Sarracenia likes stagnant water. 3-4 cm of distilled water always present in the saucer,even in winter (even if it freezes). This is to faithfully mimic the natural soupy environment in which they live.
50% pure sphagnum acid peat / 50% perlite
Sarracenia does not tolerate nutrients. We avoid pH-neutral or nitrogen-amended peats often found in acidophilic potting soils. Peat must be pure. Perlite is an inert substrate that helps aerate the substrate. In nature there is obviously none, but forced cultivation in small volumes (our pots) requires adaptation to increase the shelf life of the constantly wet substrate.
CAUTION: Do not breathe in unprotected perlite dust, moisturize it properly before handling it, it is a very fine dust and harmful to our lungs!!!
Outdoor plant. Outside even during the coldest months!
It has evolved to grow in a temperate climate with hot summers and cold winters. It also tolerates subzero temperatures even for extended periods if during the day the substrate can thaw and the plant can adsorb water properly.
What happens in winter
In late fall, the ascidia begin to dry out. Sarracenia in fact stores energy in an underground stem called the rhizome, which is white in color, and lets most of the aerial part die off as the cold weather arrives.
DO NOT BE ALARMED
This is normal. The plant is doing well and should be hydrated with a few inches of distilled water in the saucer as usual, in the same outdoor summer location. In Spring, as temperatures rise and light hours increase, the aerial part will sprout again and the plant will begin to vegetate again.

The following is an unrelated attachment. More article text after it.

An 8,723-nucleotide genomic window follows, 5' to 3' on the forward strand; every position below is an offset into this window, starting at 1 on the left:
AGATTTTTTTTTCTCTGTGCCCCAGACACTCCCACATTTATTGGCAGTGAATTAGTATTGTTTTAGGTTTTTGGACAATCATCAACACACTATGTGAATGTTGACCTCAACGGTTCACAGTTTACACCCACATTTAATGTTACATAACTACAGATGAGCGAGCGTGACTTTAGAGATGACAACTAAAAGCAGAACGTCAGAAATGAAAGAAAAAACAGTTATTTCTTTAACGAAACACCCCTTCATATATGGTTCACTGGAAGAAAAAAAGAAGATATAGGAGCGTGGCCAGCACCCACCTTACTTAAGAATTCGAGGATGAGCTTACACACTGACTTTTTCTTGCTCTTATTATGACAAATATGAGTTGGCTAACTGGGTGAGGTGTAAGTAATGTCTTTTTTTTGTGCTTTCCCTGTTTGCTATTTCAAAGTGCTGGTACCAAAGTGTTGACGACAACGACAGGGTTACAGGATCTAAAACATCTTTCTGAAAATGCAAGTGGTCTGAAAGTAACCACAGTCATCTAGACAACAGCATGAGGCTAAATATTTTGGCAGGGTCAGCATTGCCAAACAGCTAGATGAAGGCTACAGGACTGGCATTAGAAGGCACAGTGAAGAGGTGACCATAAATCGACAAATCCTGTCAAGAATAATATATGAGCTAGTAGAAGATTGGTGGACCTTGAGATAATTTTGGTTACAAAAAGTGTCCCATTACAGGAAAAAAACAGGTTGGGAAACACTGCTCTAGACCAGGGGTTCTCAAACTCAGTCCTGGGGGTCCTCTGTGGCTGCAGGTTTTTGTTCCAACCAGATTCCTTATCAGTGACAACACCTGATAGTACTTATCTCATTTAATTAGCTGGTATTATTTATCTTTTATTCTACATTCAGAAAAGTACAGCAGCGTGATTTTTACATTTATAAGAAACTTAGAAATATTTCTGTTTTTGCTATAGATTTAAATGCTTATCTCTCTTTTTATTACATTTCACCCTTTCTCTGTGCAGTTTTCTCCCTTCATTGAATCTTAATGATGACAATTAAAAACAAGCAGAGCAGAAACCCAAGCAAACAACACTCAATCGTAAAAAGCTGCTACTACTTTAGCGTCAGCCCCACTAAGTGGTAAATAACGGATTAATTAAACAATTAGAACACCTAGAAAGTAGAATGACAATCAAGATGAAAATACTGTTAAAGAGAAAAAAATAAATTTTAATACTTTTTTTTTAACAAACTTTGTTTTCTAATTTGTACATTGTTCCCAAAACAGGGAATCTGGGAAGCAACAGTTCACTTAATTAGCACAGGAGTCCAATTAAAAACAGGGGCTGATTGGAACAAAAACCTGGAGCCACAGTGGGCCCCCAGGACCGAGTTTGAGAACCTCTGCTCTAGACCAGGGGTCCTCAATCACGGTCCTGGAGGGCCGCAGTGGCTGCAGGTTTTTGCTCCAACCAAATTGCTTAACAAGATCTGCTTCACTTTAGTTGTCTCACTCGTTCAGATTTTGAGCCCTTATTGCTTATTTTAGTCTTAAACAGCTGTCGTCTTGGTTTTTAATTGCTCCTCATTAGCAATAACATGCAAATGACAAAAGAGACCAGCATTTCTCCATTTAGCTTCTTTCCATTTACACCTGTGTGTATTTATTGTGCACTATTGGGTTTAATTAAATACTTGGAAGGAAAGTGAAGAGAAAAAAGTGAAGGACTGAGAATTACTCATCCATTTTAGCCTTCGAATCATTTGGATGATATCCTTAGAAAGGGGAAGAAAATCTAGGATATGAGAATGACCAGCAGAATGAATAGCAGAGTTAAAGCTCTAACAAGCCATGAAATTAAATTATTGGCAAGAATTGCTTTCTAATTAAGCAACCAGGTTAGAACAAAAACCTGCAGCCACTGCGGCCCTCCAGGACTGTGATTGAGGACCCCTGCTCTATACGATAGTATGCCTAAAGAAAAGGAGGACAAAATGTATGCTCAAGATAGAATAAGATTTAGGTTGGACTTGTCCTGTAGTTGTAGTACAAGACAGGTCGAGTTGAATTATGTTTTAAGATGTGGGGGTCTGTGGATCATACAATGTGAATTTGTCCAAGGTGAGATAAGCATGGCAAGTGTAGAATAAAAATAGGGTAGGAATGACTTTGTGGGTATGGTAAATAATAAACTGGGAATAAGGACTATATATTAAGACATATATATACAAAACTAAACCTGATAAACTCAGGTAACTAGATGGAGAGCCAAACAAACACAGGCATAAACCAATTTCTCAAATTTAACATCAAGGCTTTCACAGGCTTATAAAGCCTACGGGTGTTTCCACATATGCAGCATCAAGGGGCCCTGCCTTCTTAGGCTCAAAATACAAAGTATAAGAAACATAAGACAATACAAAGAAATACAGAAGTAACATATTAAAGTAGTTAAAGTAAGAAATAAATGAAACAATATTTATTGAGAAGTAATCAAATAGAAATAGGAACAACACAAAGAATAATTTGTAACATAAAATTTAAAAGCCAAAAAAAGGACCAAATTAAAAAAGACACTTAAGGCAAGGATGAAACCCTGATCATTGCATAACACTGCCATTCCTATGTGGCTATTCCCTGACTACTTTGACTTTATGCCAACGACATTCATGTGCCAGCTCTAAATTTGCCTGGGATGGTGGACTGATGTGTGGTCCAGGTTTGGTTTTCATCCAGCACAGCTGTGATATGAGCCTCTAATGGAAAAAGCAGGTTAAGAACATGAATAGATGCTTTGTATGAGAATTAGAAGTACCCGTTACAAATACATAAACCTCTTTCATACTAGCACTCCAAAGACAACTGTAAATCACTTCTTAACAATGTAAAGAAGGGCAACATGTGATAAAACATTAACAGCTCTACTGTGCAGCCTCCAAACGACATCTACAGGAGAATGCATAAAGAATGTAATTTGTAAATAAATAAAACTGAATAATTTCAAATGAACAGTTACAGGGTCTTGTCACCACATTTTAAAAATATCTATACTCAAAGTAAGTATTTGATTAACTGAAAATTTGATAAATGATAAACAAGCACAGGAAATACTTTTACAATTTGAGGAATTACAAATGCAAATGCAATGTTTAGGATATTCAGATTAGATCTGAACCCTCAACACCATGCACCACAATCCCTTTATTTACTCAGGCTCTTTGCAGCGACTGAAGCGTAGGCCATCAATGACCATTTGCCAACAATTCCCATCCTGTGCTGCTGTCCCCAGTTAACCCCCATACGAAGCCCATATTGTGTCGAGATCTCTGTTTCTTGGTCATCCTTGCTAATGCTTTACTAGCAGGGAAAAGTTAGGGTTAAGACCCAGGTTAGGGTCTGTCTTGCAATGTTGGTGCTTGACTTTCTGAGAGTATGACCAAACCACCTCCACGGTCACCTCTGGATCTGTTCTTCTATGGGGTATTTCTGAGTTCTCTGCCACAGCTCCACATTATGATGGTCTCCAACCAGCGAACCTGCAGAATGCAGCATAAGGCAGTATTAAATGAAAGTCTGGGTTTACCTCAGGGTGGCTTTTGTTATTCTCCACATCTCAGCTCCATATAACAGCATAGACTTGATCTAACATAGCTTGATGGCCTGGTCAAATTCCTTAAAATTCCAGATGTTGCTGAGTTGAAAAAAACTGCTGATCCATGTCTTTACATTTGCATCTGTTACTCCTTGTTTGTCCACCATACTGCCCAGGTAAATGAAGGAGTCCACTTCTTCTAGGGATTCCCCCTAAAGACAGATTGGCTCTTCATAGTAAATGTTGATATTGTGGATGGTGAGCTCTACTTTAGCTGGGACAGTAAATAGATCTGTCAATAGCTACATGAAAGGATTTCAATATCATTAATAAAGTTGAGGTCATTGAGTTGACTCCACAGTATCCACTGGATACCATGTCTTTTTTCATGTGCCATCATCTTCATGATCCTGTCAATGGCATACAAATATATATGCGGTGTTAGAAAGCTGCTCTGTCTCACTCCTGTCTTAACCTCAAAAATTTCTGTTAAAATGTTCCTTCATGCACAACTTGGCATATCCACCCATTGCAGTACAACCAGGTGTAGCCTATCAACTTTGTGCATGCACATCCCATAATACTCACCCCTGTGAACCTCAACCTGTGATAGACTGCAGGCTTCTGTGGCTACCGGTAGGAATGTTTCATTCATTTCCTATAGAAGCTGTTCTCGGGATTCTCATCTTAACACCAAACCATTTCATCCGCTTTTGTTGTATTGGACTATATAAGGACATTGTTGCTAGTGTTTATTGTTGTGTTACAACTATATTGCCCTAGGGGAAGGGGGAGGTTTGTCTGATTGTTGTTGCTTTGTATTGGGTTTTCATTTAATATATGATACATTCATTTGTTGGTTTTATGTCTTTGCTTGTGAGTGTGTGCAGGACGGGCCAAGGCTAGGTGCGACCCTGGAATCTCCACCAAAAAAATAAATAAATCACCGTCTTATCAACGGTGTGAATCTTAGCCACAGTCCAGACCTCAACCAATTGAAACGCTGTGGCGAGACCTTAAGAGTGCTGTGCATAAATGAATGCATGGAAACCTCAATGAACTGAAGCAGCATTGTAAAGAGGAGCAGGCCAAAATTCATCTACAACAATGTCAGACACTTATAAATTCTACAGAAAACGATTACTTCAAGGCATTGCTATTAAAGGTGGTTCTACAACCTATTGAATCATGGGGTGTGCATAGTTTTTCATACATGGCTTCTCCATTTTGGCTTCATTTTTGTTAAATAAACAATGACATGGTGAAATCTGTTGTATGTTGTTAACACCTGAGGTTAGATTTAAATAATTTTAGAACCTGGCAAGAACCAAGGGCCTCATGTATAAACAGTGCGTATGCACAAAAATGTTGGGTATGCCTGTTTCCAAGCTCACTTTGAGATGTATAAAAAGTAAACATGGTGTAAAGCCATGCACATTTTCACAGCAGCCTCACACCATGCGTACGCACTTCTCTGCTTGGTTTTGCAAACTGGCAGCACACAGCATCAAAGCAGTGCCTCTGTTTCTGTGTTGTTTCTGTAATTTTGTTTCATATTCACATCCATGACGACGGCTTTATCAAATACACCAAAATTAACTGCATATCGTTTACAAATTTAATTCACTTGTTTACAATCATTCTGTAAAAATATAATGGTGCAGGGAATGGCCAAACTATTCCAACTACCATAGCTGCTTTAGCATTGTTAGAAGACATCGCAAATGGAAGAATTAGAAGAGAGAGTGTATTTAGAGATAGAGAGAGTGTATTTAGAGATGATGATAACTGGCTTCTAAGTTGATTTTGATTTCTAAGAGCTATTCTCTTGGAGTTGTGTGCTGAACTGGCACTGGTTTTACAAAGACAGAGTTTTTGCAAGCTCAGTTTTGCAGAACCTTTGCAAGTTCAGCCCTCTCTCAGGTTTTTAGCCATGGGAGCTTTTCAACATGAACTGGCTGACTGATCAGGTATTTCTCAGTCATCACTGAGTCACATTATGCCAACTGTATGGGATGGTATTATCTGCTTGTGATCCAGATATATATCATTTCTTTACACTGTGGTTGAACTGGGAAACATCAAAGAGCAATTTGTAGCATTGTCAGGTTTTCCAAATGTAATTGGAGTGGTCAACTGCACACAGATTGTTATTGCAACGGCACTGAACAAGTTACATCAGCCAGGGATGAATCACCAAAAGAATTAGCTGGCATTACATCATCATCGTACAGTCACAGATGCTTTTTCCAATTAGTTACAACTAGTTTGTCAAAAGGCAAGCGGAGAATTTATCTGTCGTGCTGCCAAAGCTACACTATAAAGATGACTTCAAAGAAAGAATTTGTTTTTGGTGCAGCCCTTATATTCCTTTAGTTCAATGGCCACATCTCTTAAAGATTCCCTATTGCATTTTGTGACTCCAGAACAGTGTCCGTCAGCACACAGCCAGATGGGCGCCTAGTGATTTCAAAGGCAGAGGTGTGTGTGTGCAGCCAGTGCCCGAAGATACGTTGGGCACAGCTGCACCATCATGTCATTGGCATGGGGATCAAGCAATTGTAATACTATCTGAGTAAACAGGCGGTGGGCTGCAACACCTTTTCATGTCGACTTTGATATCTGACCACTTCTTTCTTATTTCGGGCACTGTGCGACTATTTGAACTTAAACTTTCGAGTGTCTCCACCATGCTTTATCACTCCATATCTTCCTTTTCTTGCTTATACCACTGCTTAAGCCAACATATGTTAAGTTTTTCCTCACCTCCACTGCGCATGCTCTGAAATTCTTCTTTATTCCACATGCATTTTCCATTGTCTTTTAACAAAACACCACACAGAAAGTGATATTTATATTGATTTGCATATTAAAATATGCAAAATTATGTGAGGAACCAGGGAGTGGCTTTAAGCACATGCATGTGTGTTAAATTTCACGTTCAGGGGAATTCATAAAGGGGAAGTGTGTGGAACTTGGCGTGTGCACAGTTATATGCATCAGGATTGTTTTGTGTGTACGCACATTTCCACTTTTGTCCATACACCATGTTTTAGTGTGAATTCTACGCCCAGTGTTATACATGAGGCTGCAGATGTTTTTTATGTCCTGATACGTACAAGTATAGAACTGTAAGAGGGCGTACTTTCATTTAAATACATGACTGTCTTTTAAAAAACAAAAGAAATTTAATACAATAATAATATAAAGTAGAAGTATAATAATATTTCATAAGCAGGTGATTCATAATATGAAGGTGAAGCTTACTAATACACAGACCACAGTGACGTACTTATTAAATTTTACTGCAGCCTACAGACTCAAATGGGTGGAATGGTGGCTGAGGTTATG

What to do in spring?
In spring, temperatures increase as do the hours of available light. These stimuli are perceived by the plant as the beginning of a new growing season.
Sarracenia’s awakening is characterized by flower growth. In appearance, the flower emerges from the rhizome as a small ball (immediately recognizable compared to the forming leaves, which are instead flat and thin).
Unlike Dionaea muscipula the Sarracenia flower is nothing short of spectacular. By cutting it off you gain in ascidian vigor, which will begin to grow soon after the flower, but you certainly miss an unusual sight: each flower has its own shade of color, its own smell, its own bearing.
The decision is up to you!
If you want to fully enjoy all the beauty of this fantastic carnivorous plant, I recommend letting the plant bloom.
If, on the other hand, you want to push ascidian production to the maximum, then you can cut off the flower with a common scissors as soon as it reaches 3-4 cm in height.
E. Pests and Diseases
The growing season brings with it, in addition to many beautiful satisfactions, also some possible inconveniences, particularly with the arrival of hot weather. As the weeks pass, in fact, the possibility of our Sarracenia being attacked by some pests or other stresses increases!
Let’s look at the main ones: